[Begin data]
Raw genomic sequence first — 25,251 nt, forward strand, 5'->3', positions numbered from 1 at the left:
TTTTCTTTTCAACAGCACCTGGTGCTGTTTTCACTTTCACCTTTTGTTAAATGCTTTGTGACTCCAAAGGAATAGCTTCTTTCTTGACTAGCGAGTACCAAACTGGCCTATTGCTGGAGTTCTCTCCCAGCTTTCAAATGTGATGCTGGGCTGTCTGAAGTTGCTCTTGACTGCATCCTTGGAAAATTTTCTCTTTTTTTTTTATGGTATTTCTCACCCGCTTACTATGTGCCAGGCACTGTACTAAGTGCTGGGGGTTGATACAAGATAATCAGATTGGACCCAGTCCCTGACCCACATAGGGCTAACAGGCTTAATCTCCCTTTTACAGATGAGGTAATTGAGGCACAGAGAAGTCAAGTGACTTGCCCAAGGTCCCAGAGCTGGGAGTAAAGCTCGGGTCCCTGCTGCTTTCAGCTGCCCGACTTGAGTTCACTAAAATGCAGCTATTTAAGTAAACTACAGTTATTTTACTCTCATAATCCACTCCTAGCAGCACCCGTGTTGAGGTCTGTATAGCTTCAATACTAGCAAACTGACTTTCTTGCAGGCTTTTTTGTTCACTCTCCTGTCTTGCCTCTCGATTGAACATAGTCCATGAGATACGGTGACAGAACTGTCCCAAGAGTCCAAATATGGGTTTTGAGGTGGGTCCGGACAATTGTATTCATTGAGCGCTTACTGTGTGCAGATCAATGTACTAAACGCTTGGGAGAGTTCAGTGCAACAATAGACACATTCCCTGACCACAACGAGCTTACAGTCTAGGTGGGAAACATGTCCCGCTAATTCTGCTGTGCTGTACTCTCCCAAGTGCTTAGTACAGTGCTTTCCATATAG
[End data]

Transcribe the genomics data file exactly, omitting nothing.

Raw genomic sequence first — 25,251 nt, forward strand, 5'->3', positions numbered from 1 at the left:
TTTTCTTTTCAACAGCACCTGGTGCTGTTTTCACTTTCACCTTTTGTTAAATGCTTTGTGACTCCAAAGGAATAGCTTCTTTCTTGACTAGCGAGTACCAAACTGGCCTATTGCTGGAGTTCTCTCCCAGCTTTCAAATGTGATGCTGGGCTGTCTGAAGTTGCTCTTGACTGCATCCTTGGAAAATTTTCTCTTTTTTTTTTATGGTATTTCTCACCCGCTTACTATGTGCCAGGCACTGTACTAAGTGCTGGGGGTTGATACAAGATAATCAGATTGGACCCAGTCCCTGACCCACATAGGGCTAACAGGCTTAATCTCCCTTTTACAGATGAGGTAATTGAGGCACAGAGAAGTCAAGTGACTTGCCCAAGGTCCCAGAGCTGGGAGTAAAGCTCGGGTCCCTGCTGCTTTCAGCTGCCCGACTTGAGTTCACTAAAATGCAGCTATTTAAGTAAACTACAGTTATTTTACTCTCATAATCCACTCCTAGCAGCACCCGTGTTGAGGTCTGTATAGCTTCAATACTAGCAAACTGACTTTCTTGCAGGCTTTTTTGTTCACTCTCCTGTCTTGCCTCTCGATTGAACATAGTCCATGAGATACGGTGACAGAACTGTCCCAAGAGTCCAAATATGGGTTTTGAGGTGGGTCCGGACAATTGTATTCATTGAGCGCTTACTGTGTGCAGATCAATGTACTAAACGCTTGGGAGAGTTCAGTGCAACAATAGACACATTCCCTGACCACAACGAGCTTACAGTCTAGGTGGGAAACATGTCCCGCTAATTCTGCTGTGCTGTACTCTCCCAAGTGCTTAGTACAGTGCTTTCCATATAG